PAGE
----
Samhain fires to mark Celtic year end this Halloween on Hill of Ward 

Samhain fires to mark Celtic year end this Halloween on Hill of Ward 

The spectacular Samhain fires at the Hill of Ward in Co Meath.

Halloween may not be celebrated in its traditional sense this year but the festival of Samhain will still be marked with a very special spectacle. 

The ancient tradition of lighting the new fires for the Celtic new year on the Hill of Ward in Co Meath will be recreated by the Púca Festival in a pre-recorded stream on Facebook.

Organisers are encouraging people to light a Jack O’Lantern and enjoy a quiet moment after a difficult time as the country progresses through Level 5 of the coronavirus restrictions.

At the Hill of Ward, the five ancient provinces of Ireland will be represented and symbolically reunited in flame.
At the Hill of Ward, the five ancient provinces of Ireland will be represented and symbolically reunited in flame.

The five ancient provinces of Ireland will be represented and symbolically reunited in flame on Halloween night this Saturday by a contemporary reimagining of the Samhain Fires, designed by the Street Theatre Company Luxe. 

Music and poetry by Irish artists will add to the event and the iconic lighting of the Samhain fires caps off an ethereal night of authentic Halloween magic. 

Organised by Fáilte Ireland, the Púca Festival aims to shine a light on the Celtic tradition of Samhain. Marking the end of the harvest season, when all the crops have been picked and stored for the “New Year,” Samhain identified the year end in ancient Celtic times and was a time of celebration.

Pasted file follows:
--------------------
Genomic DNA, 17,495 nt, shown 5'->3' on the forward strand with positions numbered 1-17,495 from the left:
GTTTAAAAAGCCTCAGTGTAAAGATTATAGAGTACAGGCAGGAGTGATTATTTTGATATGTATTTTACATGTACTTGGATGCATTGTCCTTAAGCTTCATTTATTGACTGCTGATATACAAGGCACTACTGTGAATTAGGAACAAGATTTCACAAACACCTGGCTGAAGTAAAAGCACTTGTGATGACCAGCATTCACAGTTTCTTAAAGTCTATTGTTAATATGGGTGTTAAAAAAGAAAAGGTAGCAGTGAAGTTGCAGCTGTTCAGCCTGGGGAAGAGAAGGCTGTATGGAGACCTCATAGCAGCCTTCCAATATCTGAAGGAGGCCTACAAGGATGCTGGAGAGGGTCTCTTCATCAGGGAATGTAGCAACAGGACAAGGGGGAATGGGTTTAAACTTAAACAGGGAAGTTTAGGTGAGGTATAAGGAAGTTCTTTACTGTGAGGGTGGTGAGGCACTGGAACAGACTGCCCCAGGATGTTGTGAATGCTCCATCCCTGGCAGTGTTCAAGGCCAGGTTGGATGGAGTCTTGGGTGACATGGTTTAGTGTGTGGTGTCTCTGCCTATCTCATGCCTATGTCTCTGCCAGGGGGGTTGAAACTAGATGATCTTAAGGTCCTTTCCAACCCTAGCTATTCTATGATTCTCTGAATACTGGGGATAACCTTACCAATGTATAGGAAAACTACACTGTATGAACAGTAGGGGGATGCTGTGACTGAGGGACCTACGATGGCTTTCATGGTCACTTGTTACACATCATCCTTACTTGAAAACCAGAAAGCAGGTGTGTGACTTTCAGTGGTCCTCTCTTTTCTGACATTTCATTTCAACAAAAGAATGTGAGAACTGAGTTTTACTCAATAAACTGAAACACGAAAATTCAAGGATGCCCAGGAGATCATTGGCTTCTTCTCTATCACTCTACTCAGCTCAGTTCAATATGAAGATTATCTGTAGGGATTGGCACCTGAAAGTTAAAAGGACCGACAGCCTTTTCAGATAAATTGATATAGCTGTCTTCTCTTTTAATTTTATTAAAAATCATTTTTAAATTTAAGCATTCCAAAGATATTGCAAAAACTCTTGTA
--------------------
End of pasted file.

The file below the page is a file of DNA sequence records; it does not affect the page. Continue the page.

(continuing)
Ciara Sugrue, Head of Festivals and Events at Fáilte Ireland said the festival brings some excitement this Halloween after so much disruption. 

"It [Samhain] is a celebration that has taken place for hundreds of years and which will bring a little bit of the excitement and fun back into our lives this Halloween," Ms Sugrue said. 

The Púca lighting of the lamp ceremony marks Samhain.
The Púca lighting of the lamp ceremony marks Samhain.

The changed circumstances this year also offer opportunities to celebrate Halloween in new ways or even rediscover old practices. 

"This year is a perfect year for all of us to rediscover the wonderful old games and traditions that we all grow up with, from bobbing for apples to Bairín Breac,” said Ms Sugrue. 

Broadcast at 8pm on Saturday night this Halloween, people can watch the spectacular torch-lit procession from the Hill of Ward in the comforts of their own home by logging on here.


 

More in this section

War of Independence Podcast

A special four-part series hosted by Mick Clifford

New episodes available each Tuesday during December

Available on
www.irishexaminer.com/podcasts

Commemorating 100 years since the War of Independence